Thursday, 12 November 2009


The academic term always sees an increase in the number of classes and talks that archive staff are involved in. As well as demonstrating how to access and use archives and giving classes on palaeography, we use our collections to teach general research skills to undergraduates and postgraduates. Finding, assimilating and summarising information, critical analysis, understanding context and provenance are all skills that can be taught through archives. We also make sure that we emphasis the power of the archive, the role that creators and keepers of archives play and the importance of archives for accountability, democracy and the protection of rights. We've found that using and talking about archives in this way encourages students to think about democracy and civil rights and how they are protected and maintained more deeply.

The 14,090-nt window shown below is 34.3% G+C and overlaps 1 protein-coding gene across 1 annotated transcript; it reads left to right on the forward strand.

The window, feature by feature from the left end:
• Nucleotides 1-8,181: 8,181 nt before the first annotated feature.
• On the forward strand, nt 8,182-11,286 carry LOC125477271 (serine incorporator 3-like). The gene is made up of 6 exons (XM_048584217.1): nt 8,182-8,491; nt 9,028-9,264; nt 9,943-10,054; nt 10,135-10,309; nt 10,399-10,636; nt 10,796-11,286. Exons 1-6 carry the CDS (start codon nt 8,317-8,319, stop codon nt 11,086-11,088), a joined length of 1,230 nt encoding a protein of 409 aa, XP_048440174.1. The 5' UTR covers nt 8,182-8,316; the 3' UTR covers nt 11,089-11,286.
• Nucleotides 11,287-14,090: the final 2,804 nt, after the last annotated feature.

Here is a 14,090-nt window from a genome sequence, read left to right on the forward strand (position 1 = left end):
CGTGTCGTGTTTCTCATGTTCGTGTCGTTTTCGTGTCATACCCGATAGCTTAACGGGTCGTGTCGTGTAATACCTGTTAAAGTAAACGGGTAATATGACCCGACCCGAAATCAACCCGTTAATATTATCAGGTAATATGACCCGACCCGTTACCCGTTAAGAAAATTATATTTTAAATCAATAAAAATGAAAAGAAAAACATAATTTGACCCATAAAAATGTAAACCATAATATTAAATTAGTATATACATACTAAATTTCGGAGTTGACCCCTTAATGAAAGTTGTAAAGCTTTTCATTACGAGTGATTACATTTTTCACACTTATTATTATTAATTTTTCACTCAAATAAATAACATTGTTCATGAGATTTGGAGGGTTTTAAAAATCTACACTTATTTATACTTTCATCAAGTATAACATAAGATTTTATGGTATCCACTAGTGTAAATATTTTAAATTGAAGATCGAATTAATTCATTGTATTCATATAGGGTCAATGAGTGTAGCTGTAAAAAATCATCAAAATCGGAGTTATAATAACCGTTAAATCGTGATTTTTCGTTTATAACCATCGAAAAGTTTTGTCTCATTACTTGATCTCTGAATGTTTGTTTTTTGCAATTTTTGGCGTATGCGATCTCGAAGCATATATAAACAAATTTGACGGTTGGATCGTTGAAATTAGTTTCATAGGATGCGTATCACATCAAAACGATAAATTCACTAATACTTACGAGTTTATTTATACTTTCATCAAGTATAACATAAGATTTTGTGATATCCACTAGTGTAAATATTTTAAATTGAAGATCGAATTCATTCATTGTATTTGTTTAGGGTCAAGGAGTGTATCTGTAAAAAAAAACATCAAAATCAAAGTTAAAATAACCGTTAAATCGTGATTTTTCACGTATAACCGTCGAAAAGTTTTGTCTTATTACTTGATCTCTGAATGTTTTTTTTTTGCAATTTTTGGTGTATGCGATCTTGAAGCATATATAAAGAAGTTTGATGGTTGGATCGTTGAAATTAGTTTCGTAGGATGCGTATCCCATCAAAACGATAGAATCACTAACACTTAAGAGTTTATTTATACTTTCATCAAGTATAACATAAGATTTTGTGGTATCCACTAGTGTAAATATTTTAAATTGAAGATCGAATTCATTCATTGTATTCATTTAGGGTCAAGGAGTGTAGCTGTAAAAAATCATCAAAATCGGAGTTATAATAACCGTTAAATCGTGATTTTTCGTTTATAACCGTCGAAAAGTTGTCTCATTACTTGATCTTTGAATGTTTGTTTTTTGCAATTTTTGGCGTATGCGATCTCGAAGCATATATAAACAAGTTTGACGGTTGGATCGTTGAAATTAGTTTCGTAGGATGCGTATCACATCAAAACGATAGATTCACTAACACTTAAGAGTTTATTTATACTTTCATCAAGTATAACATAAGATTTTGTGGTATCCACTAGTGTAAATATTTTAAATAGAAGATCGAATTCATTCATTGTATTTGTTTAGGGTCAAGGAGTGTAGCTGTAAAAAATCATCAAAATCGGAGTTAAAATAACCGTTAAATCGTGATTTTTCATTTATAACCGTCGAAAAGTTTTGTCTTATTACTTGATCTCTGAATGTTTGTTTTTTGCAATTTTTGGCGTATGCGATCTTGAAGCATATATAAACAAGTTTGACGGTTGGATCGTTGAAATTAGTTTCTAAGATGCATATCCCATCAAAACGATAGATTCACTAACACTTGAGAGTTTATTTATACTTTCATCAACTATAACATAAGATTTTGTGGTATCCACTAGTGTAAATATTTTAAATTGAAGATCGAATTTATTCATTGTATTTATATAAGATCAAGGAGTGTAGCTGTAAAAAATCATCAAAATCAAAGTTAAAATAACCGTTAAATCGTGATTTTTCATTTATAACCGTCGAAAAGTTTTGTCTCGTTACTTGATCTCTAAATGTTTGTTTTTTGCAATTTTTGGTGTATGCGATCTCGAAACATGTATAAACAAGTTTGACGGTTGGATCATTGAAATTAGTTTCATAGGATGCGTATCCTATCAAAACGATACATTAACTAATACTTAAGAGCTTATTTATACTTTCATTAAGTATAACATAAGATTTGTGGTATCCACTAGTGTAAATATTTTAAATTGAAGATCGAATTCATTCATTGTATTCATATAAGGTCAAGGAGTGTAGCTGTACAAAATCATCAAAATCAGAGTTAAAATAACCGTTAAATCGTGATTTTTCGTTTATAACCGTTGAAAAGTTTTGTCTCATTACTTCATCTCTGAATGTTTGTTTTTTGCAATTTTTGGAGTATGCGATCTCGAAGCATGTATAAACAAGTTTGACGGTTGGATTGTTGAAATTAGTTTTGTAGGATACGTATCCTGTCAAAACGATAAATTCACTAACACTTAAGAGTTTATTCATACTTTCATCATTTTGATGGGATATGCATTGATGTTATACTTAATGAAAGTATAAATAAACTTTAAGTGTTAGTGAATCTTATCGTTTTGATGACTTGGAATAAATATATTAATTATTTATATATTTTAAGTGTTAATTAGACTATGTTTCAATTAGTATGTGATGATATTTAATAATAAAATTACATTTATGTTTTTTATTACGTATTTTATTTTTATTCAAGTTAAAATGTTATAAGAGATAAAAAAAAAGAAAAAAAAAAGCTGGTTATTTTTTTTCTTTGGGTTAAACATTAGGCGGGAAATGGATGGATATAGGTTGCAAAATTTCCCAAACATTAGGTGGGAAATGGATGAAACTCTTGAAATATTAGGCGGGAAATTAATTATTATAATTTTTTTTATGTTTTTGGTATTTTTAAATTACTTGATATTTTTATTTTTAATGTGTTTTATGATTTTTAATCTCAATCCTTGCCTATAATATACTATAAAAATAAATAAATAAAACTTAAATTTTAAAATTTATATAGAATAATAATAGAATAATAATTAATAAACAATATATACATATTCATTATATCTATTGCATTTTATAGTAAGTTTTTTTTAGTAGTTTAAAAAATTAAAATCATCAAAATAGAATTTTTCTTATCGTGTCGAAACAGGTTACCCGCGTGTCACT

Different subject areas use the collections frequently. We accomodate town planners, architectural students, medics, and students of art and design as well as the humanities. Philosophers use the case books from our asylum records (such as this example here) to look at how the self and the 'other' are viewed and in the context of Foucault. A recent class involved postgraduate creative writing students using the asylum records as inspiration for their stories. We'd be interested to hear how others use archives in teaching.

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